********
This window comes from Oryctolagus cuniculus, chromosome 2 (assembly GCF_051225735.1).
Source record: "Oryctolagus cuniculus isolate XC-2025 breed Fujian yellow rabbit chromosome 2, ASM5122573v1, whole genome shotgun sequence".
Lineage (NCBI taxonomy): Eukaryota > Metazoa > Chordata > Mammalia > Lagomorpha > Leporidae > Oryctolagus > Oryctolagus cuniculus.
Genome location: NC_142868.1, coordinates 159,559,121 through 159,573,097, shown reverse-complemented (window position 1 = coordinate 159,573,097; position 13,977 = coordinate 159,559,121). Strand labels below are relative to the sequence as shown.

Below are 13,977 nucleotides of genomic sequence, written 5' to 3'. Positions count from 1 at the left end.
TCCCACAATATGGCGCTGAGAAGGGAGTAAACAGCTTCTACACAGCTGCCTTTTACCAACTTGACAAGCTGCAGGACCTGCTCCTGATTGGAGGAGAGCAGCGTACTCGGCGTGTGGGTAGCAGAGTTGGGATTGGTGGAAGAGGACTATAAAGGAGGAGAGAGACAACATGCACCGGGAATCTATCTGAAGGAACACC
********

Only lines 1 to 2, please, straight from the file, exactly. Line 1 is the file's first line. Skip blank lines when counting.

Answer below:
This window comes from Oryctolagus cuniculus, chromosome 2 (assembly GCF_051225735.1).
Source record: "Oryctolagus cuniculus isolate XC-2025 breed Fujian yellow rabbit chromosome 2, ASM5122573v1, whole genome shotgun sequence".